Dennis

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    I would stay away from “loop holes” and just follow your state tax laws.

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    It varies by state and if you buy your forklift in another state the rules can be different.
    Funny that your accountant is hazy on this.
    If the lift truck is used 100% as a integral part of your manufacturing operation I would think you should be tax-exempt here in Michigan under industrial processing but I am not a CPA or tax lawyer.
    Is your accountant a CPA and used to dealing with fab shops or the such?
    You may be missing other benefits.
    At the least google "state of michigan sales tax exemption industrial processing" and read the state guidelines.
    Note that you do have to pay sales tax on office supplies/equipment (with some exceptions) and any vehicle that has a license plate.
    Anything that is consumed in the manufacturing process like machines, dies, tooling, packing peanuts, safety glasses, etc. is exempt.
    Obviously raw materials like your steel are exempt.

    More to the point, I have never paid sales tax on a lift truck but you have to provide the tax-exempt form to the seller.
    If you are a regular customer of Mc-Master, MSC or the like you have to renew this form on a regular basis.
    Bob

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    Quote Originally Posted by Portable Welder View Post
    I own a welding company, we weld and fabricate just about anything, I'm buying a used Forklift and am wondering if I fall under any tax exept status for (Industrial Processing) I know when I'm working at my concrete and asphalt plants, I cant charge them sales tax because they process raw materials... my accountant is a little fuzzy in this area, so I thought you Gentlemen might know of any loop holes for something of this nature.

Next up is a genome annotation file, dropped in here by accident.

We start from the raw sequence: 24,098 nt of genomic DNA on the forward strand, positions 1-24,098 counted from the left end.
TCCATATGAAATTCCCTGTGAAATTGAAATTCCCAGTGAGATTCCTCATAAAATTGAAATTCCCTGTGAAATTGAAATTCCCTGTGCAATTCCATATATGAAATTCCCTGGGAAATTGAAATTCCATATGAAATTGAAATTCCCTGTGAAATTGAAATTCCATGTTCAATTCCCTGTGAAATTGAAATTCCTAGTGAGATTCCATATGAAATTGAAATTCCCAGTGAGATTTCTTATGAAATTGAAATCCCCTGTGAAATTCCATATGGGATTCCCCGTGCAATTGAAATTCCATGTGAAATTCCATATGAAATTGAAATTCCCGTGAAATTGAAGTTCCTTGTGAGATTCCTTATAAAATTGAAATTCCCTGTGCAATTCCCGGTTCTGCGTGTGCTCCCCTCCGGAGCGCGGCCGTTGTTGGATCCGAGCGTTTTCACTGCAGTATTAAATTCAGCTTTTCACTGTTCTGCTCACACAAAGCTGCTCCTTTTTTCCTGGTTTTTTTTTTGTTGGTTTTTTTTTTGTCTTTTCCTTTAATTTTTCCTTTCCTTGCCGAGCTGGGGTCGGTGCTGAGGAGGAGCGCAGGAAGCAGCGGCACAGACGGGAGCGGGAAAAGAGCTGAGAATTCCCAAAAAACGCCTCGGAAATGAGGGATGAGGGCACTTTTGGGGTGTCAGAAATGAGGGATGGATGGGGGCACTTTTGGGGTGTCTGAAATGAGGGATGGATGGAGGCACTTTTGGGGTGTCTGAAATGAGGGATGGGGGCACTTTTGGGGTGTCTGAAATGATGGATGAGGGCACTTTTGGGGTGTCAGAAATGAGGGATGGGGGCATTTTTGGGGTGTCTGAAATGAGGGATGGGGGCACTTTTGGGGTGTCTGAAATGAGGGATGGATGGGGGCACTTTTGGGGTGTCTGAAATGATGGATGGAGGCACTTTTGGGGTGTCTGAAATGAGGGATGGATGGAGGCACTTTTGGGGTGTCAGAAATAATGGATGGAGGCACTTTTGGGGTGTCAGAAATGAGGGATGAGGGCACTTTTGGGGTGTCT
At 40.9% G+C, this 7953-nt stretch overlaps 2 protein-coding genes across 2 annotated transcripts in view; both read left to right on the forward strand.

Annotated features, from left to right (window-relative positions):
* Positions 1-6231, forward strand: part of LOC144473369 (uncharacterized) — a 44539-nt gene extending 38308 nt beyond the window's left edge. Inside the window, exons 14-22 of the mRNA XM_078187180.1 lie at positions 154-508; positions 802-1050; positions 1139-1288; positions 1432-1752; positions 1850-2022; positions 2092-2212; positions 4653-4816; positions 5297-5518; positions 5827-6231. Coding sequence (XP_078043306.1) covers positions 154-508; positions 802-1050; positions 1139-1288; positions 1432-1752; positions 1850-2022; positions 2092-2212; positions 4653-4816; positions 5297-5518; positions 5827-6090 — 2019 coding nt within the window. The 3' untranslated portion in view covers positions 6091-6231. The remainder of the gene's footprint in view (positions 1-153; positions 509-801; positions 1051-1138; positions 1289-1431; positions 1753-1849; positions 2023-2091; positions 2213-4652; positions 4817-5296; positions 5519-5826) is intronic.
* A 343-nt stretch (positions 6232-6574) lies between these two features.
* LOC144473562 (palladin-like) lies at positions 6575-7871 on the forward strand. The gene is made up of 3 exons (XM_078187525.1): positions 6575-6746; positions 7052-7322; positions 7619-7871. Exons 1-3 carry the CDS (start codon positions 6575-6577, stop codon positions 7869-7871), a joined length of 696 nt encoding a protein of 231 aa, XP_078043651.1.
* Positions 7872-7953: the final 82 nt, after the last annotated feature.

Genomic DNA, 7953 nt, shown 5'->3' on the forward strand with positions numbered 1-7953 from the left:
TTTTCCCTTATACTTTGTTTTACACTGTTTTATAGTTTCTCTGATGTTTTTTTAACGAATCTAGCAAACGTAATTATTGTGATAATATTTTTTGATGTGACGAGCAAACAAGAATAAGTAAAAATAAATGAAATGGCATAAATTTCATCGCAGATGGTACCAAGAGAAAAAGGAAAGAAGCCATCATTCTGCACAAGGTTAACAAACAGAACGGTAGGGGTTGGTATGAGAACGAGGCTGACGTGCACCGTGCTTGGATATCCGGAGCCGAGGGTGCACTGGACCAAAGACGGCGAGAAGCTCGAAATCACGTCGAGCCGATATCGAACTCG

Basic stuff, this. If your Accountant is "fuzzy" on that? Either they haven't been given clear information about your business. Or they are not much of an Accountant. Book keeper or "Posting Clerk", rather, and reading challenged, even so.

    Fix BOTH situations or you risk bigger problems than this one.

    For example.. those clients you "cannot charge sales tax"? You need to have a copy of THEIR exemption cert / State tax number in your files and associated with each invoice to them.

    Some, not all, or your own suppliers need the same info from you. None of this should be "new information" if you are paying an Accountant.

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    Quote Originally Posted by Monarchist View Post
    ......

    For example.. those clients you "cannot charge sales tax"? You need to have a copy of THEIR exemption cert / State tax number in your files and associated with each invoice to them.
    .....
    A good point I missed to touch on.
    If you do not have this form on file you can be on the hook for unpaid sales taxes even though you did not charge the customer.
    It gets worse if you do business out of state as there are lots of rules and forms to fill out every year to some states and you really need tax people with experience in what you do.

    As you grow you pass the normal accountant level and a good CPA and tax lawyer, while very expensive, will save you more than they cost.